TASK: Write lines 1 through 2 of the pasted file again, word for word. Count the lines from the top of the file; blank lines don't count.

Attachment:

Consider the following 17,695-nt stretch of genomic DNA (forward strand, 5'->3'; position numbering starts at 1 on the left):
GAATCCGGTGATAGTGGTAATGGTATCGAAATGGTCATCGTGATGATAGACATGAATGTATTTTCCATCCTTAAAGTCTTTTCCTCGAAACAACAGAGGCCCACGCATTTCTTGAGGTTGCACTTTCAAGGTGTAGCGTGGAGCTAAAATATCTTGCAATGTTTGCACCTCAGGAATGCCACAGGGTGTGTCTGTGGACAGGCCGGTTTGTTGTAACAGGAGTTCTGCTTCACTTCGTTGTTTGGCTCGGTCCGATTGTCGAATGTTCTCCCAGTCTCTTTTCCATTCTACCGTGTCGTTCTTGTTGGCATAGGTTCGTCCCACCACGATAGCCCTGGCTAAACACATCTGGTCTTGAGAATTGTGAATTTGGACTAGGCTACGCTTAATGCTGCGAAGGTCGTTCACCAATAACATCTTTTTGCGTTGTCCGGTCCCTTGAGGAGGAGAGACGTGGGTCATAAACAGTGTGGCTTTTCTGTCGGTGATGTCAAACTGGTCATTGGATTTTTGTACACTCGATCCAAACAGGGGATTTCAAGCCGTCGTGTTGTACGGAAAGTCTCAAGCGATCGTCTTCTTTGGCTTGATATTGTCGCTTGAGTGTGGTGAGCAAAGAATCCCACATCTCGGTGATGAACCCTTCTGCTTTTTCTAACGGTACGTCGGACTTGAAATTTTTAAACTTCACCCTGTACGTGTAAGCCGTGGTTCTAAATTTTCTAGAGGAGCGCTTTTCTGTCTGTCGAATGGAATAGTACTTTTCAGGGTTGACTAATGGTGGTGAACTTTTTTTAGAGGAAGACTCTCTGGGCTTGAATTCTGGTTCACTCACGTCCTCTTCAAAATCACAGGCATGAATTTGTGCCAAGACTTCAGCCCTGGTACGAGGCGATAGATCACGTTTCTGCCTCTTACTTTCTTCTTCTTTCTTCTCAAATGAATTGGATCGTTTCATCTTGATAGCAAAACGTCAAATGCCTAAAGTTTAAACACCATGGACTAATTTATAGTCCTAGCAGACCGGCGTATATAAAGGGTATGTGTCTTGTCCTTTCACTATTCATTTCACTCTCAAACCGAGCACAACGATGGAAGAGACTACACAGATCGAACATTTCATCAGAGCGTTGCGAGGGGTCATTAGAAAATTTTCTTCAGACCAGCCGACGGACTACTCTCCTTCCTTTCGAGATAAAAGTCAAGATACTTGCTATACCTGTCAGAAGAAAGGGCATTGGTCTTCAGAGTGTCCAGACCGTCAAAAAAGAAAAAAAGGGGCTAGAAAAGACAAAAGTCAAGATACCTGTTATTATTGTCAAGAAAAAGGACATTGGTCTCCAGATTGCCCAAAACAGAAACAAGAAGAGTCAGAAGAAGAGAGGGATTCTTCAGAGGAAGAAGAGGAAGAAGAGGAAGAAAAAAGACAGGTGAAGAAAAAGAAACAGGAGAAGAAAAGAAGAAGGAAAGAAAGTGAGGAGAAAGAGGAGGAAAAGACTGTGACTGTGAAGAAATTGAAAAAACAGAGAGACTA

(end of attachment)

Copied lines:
Consider the following 17,695-nt stretch of genomic DNA (forward strand, 5'->3'; position numbering starts at 1 on the left):
GAATCCGGTGATAGTGGTAATGGTATCGAAATGGTCATCGTGATGATAGACATGAATGTATTTTCCATCCTTAAAGTCTTTTCCTCGAAACAACAGAGGCCCACGCATTTCTTGAGGTTGCACTTTCAAGGTGTAGCGTGGAGCTAAAATATCTTGCAATGTTTGCACCTCAGGAATGCCACAGGGTGTGTCTGTGGACAGGCCGGTTTGTTGTAACAGGAGTTCTGCTTCACTTCGTTGTTTGGCTCGGTCCGATTGTCGAATGTTCTCCCAGTCTCTTTTCCATTCTACCGTGTCGTTCTTGTTGGCATAGGTTCGTCCCACCACGATAGCCCTGGCTAAACACATCTGGTCTTGAGAATTGTGAATTTGGACTAGGCTACGCTTAATGCTGCGAAGGTCGTTCACCAATAACATCTTTTTGCGTTGTCCGGTCCCTTGAGGAGGAGAGACGTGGGTCATAAACAGTGTGGCTTTTCTGTCGGTGATGTCAAACTGGTCATTGGATTTTTGTACACTCGATCCAAACAGGGGATTTCAAGCCGTCGTGTTGTACGGAAAGTCTCAAGCGATCGTCTTCTTTGGCTTGATATTGTCGCTTGAGTGTGGTGAGCAAAGAATCCCACATCTCGGTGATGAACCCTTCTGCTTTTTCTAACGGTACGTCGGACTTGAAATTTTTAAACTTCACCCTGTACGTGTAAGCCGTGGTTCTAAATTTTCTAGAGGAGCGCTTTTCTGTCTGTCGAATGGAATAGTACTTTTCAGGGTTGACTAATGGTGGTGAACTTTTTTTAGAGGAAGACTCTCTGGGCTTGAATTCTGGTTCACTCACGTCCTCTTCAAAATCACAGGCATGAATTTGTGCCAAGACTTCAGCCCTGGTACGAGGCGATAGATCACGTTTCTGCCTCTTACTTTCTTCTTCTTTCTTCTCAAATGAATTGGATCGTTTCATCTTGATAGCAAAACGTCAAATGCCTAAAGTTTAAACACCATGGACTAATTTATAGTCCTAGCAGACCGGCGTATATAAAGGGTATGTGTCTTGTCCTTTCACTATTCATTTCACTCTCAAACCGAGCACAACGATGGAAGAGACTACACAGATCGAACATTTCATCAGAGCGTTGCGAGGGGTCATTAGAAAATTTTCTTCAGACCAGCCGACGGACTACTCTCCTTCCTTTCGAGATAAAAGTCAAGATACTTGCTATACCTGTCAGAAGAAAGGGCATTGGTCTTCAGAGTGTCCAGACCGTCAAAAAAGAAAAAAAGGGGCTAGAAAAGACAAAAGTCAAGATACCTGTTATTATTGTCAAGAAAAAGGACATTGGTCTCCAGATTGCCCAAAACAGAAACAAGAAGAGTCAGAAGAAGAGAGGGATTCTTCAGAGGAAGAAGAGGAAGAAGAGGAAGAAAAAAGACAGGTGAAGAAAAAGAAACAGGAGAAGAAAAGAAGAAGGAAAGAAAGTGAGGAGAAAGAGGAGGAAAAGACTGTGACTGTGAAGAAATTGAAAAAACAGAGAGACTA